Eggs Isle is a fictional place off the coast of Provincetown where those who are evicted from their homes wash ashore. It is also the name of a live improvisational comedy podcast hosted by Cody Sullivan and his “godmother,” Saltine, who may or may not be the same person.
According to its website, the podcast tells “the stories of the people too ugly or poor to live in Provincetown.” Either Sullivan or Saltine — never both at the same time — hosts the recording every Tuesday at 8 p.m. in the kitchen of the Provincetown Commons, a cozy, wood-paneled room hung with oil paintings of dunes and sailboats in their berths. The episodes are aired on WOMR every first and third Thursday of the month at 8:30 p.m.
The show made on Oct. 25 was the last recording of the month, and perhaps of the season. The audience gathered around Sullivan, who was perched on the couch with a small microphone clipped to his plaid shirt.
“This is not a performance,” he began. “This is a happening, an experience.”
Sullivan relies on crowd participation to inspire the material in each episode. “I want you to be vocal,” he told the audience. “I want you to dig your hands into the carcass of this show.”
From there, the rest was made up.
Every episode of the podcast chronicles a specific event or introduces a figure on Eggs Isle, the land where “all of the poor oddballs end up, along with your favorite restaurants and stores that succumbed to rising rents,” said Saltine, the de facto leader of the isle, in one of the podcast’s earlier episodes. (Sullivan says that, before landing on Eggs Isle, Saltine was an “internationally renowned art historian, biographer, and former financial adviser to the Ford administration.”)
Past episodes include the story of a bell ringer in Provincetown who was fired after the bells were automated and a pageant where the categories included the ugliest person and the person with the least talent. (Both contests were won by Saltine.)
Sullivan said that his inspiration for the podcast came from “a place of resentment of seeing gentrification” sweep across Provincetown. He said the historic houses that were demolished to build condos in Provincetown were sent to Eggs Isle, where residents can choose to live where they please.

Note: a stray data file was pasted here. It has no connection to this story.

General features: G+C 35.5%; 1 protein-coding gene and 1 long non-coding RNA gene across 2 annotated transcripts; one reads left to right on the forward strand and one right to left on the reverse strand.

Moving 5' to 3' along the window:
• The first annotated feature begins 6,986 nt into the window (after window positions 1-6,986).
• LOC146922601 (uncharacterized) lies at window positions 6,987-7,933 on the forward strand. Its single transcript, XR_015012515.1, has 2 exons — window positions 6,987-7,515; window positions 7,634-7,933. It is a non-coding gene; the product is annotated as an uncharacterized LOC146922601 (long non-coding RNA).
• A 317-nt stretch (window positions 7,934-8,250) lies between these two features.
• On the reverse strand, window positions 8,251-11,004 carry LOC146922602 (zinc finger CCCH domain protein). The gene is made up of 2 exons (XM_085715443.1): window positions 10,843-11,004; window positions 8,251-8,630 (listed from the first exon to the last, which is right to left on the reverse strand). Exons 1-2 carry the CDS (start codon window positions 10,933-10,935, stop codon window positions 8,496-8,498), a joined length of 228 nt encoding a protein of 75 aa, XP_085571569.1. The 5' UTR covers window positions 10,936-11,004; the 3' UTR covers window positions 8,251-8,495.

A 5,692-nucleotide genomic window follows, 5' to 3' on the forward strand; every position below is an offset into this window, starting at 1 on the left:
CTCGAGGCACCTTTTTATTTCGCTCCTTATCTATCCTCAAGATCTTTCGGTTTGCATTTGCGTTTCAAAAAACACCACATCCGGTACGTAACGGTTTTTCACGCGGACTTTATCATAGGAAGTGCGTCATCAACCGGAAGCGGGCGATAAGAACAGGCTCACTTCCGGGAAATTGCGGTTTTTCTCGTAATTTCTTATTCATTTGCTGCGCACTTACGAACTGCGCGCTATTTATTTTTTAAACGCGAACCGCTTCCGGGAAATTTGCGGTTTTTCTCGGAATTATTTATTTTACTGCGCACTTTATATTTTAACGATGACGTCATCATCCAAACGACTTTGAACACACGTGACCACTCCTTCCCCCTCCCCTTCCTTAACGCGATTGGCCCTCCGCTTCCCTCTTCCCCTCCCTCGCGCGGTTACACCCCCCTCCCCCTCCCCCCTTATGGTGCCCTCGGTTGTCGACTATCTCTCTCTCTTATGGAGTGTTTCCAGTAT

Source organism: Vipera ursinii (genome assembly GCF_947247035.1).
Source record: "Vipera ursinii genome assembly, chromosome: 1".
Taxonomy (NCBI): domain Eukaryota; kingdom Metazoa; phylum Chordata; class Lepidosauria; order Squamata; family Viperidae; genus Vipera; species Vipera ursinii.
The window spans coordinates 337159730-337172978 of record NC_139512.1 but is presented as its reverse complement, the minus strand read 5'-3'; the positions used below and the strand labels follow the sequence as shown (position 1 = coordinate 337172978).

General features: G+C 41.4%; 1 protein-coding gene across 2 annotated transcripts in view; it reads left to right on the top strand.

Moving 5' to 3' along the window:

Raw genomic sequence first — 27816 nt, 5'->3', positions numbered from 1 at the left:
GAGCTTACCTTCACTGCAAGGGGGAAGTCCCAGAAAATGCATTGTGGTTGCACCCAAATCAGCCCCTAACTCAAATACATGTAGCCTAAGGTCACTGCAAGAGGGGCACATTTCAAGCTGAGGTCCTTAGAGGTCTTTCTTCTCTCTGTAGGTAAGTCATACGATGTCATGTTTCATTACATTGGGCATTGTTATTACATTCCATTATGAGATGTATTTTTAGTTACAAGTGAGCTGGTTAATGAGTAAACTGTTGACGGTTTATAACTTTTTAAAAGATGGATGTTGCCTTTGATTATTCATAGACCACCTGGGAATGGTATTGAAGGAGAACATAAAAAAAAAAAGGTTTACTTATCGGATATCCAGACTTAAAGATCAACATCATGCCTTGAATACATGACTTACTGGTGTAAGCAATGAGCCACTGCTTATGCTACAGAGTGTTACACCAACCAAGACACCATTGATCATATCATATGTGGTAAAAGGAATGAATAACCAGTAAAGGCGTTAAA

“Everyone gets their due,” Sullivan said about Eggs Isle. “You get the opportunity to live your Provincetown dreams.” The only requirement for living there, he said, is that you were previously forced out of your Provincetown home.
Sullivan is no stranger to improvisational comedy. Before moving to Provincetown he studied at ImprovBoston in Cambridge and performed at the iO Theater in Chicago, where he lived for three years.
The pandemic hit a few months after Sullivan moved to Provincetown, and he found it harder to perform live. After a year of creative doldrums, Sullivan hosted Eggs Isle every week at the Julie Heller Gallery from spring through fall 2021.
The podcast has evolved over the past year and a half. The biggest change is that Sullivan recently stepped in as host, the role previously filled by Saltine. “She was like, ‘I am not being paid — you are going to do it,” said Sullivan.
Sullivan said the podcast has changed the way he approaches comedy. “It’s not about wanting to be famous anymore,” he said. Now, he hopes his comedy can create a space for communal release. “Humor has helped me so much when I am feeling gross,” he said. “Giving people an affordable space where you can laugh and be around other people is so important.”
As winter approaches, Sullivan said he is thinking about taking a hiatus from the weekly performance. In the spring, however, he predicts the podcast will be returning and will be bigger than ever, with live musicians and artists creating work to accompany the improvisation. “We are coming in hot,” he said.
As for Eggs Isle, the small island community will persevere through time and rising sea levels. “Eggs Isle is actually over an underground volcano, so it is constantly rising as the lava comes up,” Sullivan said. “It’s growing to accommodate more people who have been exiled because of climate change.”